Help For Haiti

Haiti Before

Haiti After

From the Daily Beast
When it came to Haiti, France was first a brutal colonizer, and then a usurious bully. Tunku Varadarajan on why it’s time for reparations.
A little history
Haiti's chronic impoverishment began at its birth in 1804, when, having overthrown its French rulers in a bloody, 12-year slave revolt, the newborn nation was subjected to crippling blockades and embargoes. This economic strangulation continued until 1825, when France offered to lift embargoes and recognize the Haitian Republic if the latter would pay restitution to France—for loss of property in Haiti, including slaves—of 150 million gold francs. The sum, about five times Haiti's export revenue for 1825, was brutal, but Haiti had no choice: Pay up or perish over many more years of economic embargo, not to mention face French threats of invasion and reconquest. To pay, Haiti borrowed money at usurious rates from France, and did not finish paying off its debt until 1947, by which time its fate as the Western Hemisphere's poorest country had been well and truly sealed.
And the suggested solution
France must now return every last cent of this money to Haiti. In 2004, at the time of the 200th anniversary of Haiti's independence, the Haitian government put together a legal brief in support of a formal demand for "restitution" from France. The sum sought was nearly $22 billion, a number arrived at by calculations that included a notionally equitable annual interest rate.

In this era of multibillion-dollar bailouts of private banking institutions, $22 billion should scarcely raise a Gallic eyebrow. But to Haiti, the sum would be a godsend.

But this story is not one of law and legality alone, nor even one of wealth and poverty. (France's GDP is $2.85 trillion, while Haiti's is a mere $6.95 billion.) It is, rather, one of historical justice and political morality: No one can dispute that an extortionate and bullying treaty, concluded at a time when France was an imperial hyper-puissance and Haiti a friendless fledgling, is an ugly stain on France's national conscience.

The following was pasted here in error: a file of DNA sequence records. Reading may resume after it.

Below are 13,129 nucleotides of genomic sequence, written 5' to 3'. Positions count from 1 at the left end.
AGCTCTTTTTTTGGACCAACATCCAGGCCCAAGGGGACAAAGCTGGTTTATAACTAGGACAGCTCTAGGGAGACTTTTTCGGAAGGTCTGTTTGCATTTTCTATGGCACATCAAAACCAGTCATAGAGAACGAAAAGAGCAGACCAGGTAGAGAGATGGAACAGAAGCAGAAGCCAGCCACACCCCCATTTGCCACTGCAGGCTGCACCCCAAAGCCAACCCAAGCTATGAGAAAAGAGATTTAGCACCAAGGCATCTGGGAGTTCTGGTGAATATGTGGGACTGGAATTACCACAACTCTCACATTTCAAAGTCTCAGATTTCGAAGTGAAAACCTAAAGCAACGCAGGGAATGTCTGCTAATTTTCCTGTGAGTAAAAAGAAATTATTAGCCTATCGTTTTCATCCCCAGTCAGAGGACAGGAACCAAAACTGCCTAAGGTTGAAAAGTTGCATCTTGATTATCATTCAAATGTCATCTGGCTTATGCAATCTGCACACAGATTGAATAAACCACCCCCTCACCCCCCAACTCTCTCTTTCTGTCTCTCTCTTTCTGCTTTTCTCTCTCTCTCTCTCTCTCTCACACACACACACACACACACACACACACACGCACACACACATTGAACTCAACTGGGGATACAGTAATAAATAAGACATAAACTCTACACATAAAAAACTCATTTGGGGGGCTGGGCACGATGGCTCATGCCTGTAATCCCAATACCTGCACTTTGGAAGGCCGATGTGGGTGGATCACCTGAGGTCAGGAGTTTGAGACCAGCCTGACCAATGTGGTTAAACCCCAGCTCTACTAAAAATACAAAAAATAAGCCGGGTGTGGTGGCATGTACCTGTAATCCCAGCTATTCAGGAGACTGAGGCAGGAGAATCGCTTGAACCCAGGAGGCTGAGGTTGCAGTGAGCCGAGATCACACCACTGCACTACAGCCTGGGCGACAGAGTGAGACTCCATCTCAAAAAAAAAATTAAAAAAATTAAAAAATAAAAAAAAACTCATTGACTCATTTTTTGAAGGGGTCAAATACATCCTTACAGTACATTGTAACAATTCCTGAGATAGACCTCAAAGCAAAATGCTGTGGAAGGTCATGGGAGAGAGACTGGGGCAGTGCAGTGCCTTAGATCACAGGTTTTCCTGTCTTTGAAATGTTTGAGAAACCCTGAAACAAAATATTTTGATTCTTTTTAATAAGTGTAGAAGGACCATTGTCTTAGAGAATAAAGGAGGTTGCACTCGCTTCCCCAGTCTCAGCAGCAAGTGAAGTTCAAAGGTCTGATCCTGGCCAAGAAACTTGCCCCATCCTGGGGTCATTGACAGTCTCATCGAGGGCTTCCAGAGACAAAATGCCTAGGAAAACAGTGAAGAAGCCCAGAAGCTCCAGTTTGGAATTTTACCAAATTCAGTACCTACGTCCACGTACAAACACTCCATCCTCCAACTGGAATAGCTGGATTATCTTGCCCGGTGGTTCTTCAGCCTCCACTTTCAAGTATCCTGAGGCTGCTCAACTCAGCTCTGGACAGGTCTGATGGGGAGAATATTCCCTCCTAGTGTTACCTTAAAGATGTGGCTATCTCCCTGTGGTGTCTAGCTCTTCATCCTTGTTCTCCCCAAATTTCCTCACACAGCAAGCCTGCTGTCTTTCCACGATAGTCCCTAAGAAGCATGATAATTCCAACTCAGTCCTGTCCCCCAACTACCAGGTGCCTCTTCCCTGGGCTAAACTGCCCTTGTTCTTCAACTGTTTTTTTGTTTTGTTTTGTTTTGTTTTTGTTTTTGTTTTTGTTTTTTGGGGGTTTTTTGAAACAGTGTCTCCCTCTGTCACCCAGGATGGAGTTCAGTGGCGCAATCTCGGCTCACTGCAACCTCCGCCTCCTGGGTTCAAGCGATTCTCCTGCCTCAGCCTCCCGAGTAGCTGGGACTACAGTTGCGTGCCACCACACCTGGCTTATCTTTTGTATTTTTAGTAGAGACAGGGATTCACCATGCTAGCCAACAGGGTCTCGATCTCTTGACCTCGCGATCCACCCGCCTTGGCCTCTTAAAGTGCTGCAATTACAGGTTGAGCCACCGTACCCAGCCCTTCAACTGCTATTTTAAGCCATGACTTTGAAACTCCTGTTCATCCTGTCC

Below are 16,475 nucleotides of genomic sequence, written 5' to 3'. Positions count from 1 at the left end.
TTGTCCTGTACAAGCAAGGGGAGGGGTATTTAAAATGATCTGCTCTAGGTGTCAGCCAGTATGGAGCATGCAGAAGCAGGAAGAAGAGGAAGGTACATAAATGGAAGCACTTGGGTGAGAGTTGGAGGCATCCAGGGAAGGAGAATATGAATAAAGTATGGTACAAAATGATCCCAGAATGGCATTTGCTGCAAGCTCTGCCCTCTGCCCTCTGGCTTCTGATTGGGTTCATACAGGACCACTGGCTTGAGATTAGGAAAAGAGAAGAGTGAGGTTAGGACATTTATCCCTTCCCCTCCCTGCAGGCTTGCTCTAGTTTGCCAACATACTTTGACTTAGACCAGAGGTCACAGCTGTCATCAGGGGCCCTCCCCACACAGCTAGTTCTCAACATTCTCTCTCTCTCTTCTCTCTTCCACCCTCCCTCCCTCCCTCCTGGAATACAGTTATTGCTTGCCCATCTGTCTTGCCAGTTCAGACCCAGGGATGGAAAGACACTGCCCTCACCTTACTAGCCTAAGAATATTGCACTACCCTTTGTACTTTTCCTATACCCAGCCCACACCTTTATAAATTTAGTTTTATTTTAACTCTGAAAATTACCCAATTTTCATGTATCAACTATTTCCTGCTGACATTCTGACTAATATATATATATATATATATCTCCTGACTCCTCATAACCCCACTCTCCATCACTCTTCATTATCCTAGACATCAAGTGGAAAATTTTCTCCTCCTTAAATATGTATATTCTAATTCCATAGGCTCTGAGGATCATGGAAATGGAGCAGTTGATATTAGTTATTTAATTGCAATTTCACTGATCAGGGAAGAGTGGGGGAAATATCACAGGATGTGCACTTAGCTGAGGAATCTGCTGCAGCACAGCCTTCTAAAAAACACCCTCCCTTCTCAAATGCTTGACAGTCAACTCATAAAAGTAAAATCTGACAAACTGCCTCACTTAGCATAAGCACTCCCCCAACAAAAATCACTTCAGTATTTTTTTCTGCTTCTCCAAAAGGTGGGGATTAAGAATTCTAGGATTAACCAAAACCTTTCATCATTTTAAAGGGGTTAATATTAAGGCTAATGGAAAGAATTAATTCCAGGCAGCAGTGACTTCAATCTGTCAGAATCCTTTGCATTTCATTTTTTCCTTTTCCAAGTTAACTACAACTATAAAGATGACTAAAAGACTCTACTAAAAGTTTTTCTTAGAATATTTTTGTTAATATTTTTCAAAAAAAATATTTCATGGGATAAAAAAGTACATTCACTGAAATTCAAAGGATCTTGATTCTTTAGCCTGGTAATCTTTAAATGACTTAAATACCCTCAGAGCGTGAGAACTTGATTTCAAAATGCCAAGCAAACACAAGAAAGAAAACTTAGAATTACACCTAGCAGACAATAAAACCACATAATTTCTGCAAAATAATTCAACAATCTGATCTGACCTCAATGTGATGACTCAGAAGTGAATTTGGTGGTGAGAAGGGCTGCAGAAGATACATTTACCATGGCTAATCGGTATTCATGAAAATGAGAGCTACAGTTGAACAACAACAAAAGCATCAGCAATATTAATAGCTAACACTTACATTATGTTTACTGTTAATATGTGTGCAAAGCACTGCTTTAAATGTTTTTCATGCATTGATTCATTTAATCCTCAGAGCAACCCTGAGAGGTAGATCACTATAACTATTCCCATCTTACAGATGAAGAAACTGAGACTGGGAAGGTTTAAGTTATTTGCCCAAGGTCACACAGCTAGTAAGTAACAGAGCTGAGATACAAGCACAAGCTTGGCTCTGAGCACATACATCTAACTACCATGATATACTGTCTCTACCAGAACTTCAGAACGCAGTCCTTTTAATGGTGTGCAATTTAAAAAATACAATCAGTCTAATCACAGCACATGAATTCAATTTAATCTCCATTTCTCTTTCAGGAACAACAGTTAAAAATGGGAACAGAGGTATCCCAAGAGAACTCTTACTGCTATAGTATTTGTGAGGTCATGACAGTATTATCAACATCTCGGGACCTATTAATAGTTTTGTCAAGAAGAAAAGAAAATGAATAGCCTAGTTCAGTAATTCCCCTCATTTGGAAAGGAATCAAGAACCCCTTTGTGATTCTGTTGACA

While I agree with the moral argument, I disagree with this article on two points.

First, Haiti is not France's problem alone despite the historical relationship. As a country in the Western Hemisphere, the OAS nations need to step up with immediate monetary and physical aid. Haiti is in our backyard, so to speak.

Second, sending a $22 billion dollar check, like writing a aid check to a banana republic, is just asking for the funds to get squandered or absconded.

I think that France should spend the money on infrastructure in Haiti. Rebuild the ports, roads, bridges, airports and water treatment facilities....and if there is any money left over hospitals and schools. These are things that France does very, very well. Using the funds this way would bring jobs and technical know how to Haiti and stimulate the local economy.

While France's immediate response in terms of humanitarian aid has been strong.

La France envoie 400 membres de la Sécurité civile
Paris a dépêché d’Istres un Airbus A310 avec à bord une soixantaine de membres de la Sécurité civile. Trois avions de transport militaire emportant une cinquantaine de personnes et du 12 tonnes de matériel humanitaire sont arrivés de Martinique. Le dispositif va être complété avec l’envoi d’un hôpital de campagne, d’une soixantaine d’infirmiers, de 400 membres de la Sécurité civile et deux navires militaires, qui apporteront des équipements de terrassement et des hélicoptères Puma.

Eventually, I hope that France will find a way to invest the $22 billion in infrastructure projects and help rebuild the country that has suffered so much for so long. Haiti should be an island paradise not an island hell hole.